The General Assembly of Occupy Berkeley, like many of the General Assemblies in occupations around the country, uses a consensus decision making process to reach its decisions. The consensus process is a directly democratic process in which the group tries to work collaboratively to come to a solution that all members are happy with, or at least that all members can live with. Consensus decision making can be more time consuming than simple “majority rules” type decision making, but it has many advantages, namely:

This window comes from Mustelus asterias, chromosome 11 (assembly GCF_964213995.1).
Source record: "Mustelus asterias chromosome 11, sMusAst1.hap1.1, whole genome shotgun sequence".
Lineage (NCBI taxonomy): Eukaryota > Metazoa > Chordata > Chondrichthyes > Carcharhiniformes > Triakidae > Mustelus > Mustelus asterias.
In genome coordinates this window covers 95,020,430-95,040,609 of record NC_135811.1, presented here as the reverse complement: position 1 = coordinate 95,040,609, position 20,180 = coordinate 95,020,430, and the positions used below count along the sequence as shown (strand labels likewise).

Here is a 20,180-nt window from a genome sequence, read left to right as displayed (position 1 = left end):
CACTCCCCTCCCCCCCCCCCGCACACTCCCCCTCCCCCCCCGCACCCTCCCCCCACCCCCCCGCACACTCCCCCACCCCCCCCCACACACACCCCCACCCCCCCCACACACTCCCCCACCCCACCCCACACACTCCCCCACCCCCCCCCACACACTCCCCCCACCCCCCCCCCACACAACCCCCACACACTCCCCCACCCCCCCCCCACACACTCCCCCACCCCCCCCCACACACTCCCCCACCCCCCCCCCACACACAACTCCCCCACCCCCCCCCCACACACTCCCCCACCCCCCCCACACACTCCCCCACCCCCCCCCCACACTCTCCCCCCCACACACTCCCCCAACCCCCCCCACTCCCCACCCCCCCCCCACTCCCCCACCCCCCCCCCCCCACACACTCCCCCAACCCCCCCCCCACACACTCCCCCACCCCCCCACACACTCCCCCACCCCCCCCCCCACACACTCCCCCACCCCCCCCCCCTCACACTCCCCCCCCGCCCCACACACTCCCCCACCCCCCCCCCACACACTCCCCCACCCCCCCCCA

- By seeking the input of all individuals, better quality decisions are made
- The largest number of people are happy with the decision and will be more likely to see it carried out. This can be contrasted with a “majority rule” decision where 49% of the group may be highly opposed to what is being passed.
- Facilitates listening, because since the concerns of individuals must be addressed, care must be taken to understand their position.